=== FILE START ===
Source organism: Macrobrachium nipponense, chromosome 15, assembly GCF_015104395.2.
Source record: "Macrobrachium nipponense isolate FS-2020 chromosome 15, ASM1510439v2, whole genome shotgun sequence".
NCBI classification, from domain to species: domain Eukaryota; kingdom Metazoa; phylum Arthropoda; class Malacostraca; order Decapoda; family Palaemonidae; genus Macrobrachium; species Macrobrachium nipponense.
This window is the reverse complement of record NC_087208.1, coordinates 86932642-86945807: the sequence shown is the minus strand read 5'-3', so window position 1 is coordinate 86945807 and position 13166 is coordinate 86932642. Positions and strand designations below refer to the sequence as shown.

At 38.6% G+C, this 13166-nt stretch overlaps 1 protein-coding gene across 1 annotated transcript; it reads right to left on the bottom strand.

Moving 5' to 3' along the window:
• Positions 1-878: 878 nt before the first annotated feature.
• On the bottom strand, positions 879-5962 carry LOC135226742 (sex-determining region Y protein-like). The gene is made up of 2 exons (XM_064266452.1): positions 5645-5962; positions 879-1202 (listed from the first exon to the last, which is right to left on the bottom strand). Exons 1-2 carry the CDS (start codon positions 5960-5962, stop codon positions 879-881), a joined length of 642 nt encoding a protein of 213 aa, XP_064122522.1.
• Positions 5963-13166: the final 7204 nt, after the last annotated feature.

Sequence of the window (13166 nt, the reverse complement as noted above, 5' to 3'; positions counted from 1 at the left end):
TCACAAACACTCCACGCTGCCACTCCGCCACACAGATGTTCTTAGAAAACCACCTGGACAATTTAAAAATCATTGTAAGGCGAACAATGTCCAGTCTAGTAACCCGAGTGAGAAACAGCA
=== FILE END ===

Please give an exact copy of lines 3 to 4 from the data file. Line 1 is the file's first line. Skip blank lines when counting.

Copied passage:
NCBI classification, from domain to species: domain Eukaryota; kingdom Metazoa; phylum Arthropoda; class Malacostraca; order Decapoda; family Palaemonidae; genus Macrobrachium; species Macrobrachium nipponense.
This window is the reverse complement of record NC_087208.1, coordinates 86932642-86945807: the sequence shown is the minus strand read 5'-3', so window position 1 is coordinate 86945807 and position 13166 is coordinate 86932642. Positions and strand designations below refer to the sequence as shown.